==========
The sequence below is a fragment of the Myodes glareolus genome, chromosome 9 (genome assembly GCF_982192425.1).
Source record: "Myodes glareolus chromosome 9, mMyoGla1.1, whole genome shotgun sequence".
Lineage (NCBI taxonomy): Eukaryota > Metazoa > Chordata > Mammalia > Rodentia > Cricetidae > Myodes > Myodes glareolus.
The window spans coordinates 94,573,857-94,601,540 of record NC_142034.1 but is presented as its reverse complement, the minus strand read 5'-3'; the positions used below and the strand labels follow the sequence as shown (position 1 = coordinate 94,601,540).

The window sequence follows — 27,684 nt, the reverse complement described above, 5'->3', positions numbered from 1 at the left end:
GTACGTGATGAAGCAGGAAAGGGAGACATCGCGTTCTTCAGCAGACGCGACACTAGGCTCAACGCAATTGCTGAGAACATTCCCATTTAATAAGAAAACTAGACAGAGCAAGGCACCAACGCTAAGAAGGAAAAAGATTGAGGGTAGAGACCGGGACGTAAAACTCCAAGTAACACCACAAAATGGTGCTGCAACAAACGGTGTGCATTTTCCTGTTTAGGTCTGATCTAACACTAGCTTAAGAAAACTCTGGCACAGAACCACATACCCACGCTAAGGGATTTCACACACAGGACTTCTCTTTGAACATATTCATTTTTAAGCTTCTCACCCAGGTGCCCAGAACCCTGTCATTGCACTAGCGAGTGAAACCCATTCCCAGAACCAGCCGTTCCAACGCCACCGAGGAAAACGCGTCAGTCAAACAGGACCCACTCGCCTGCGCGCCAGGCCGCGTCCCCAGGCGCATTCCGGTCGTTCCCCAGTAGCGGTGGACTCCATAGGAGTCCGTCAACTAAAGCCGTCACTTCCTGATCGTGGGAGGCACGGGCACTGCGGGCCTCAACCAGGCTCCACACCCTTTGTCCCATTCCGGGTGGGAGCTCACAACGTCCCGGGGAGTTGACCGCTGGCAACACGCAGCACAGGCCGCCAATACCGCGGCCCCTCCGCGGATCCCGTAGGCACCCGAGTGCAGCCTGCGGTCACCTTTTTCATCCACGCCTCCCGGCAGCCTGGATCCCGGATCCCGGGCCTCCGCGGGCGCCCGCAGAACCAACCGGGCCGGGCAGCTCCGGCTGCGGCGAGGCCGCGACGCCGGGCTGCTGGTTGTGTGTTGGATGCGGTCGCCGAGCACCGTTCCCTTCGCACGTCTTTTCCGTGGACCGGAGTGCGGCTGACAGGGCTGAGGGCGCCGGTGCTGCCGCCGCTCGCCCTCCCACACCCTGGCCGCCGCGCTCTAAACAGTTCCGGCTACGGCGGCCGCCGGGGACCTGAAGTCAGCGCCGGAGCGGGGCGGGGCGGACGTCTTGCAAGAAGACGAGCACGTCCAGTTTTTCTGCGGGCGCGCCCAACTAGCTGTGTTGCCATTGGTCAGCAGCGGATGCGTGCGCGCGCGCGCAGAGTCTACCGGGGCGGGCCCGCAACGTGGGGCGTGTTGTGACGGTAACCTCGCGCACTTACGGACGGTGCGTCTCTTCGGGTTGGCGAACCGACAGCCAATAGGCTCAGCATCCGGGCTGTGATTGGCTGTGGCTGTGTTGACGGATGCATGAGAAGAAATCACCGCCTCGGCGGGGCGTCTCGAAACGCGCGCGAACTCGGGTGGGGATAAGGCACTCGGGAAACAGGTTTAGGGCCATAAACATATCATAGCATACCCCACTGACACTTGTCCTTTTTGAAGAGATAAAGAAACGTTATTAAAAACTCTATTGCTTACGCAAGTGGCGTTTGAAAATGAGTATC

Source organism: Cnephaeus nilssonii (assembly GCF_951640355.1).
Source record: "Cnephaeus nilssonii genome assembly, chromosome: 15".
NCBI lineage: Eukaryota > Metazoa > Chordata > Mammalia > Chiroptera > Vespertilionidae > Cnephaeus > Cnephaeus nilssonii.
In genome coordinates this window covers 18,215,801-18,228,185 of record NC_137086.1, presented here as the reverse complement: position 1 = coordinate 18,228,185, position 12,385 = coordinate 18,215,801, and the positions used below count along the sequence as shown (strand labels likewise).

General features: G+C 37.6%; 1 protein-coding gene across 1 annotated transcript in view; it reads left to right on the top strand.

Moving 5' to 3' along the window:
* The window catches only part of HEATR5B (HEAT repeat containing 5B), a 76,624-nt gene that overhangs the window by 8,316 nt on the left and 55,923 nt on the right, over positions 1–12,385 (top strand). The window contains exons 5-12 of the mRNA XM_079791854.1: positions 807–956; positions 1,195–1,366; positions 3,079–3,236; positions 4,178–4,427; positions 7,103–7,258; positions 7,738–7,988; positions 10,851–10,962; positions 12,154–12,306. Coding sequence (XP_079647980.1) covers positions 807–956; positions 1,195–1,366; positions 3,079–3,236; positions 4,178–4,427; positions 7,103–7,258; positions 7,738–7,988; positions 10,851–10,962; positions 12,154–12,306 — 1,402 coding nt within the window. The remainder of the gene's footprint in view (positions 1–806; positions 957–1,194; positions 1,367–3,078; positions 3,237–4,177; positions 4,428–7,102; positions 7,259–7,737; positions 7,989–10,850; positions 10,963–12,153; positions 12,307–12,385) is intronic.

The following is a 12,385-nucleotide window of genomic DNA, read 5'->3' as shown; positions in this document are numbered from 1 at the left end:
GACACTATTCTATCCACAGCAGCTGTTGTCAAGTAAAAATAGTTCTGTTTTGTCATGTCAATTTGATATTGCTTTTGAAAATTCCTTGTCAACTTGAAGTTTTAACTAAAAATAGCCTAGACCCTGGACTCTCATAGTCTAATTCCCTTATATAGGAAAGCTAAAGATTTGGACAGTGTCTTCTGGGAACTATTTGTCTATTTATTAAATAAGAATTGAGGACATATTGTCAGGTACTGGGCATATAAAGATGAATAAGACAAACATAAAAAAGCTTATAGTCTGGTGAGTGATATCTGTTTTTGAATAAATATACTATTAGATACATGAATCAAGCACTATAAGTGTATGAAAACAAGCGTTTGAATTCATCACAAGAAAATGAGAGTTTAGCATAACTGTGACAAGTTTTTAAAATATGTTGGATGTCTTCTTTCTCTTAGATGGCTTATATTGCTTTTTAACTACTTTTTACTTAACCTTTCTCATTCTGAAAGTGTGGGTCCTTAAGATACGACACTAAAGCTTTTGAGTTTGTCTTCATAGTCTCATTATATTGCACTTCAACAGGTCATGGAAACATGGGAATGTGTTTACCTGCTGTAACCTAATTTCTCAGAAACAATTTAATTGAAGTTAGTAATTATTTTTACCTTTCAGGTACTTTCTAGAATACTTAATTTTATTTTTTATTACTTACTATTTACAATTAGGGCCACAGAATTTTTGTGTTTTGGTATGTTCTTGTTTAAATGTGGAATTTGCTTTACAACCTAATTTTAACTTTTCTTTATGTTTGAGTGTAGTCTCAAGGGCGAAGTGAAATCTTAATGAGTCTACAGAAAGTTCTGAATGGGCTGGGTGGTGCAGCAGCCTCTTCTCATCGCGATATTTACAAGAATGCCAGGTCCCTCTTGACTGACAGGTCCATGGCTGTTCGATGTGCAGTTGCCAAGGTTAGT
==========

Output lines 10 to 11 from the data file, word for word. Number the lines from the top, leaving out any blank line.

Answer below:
In genome coordinates this window covers 18,215,801-18,228,185 of record NC_137086.1, presented here as the reverse complement: position 1 = coordinate 18,228,185, position 12,385 = coordinate 18,215,801, and the positions used below count along the sequence as shown (strand labels likewise).

General features: G+C 37.6%; 1 protein-coding gene across 1 annotated transcript in view; it reads left to right on the top strand.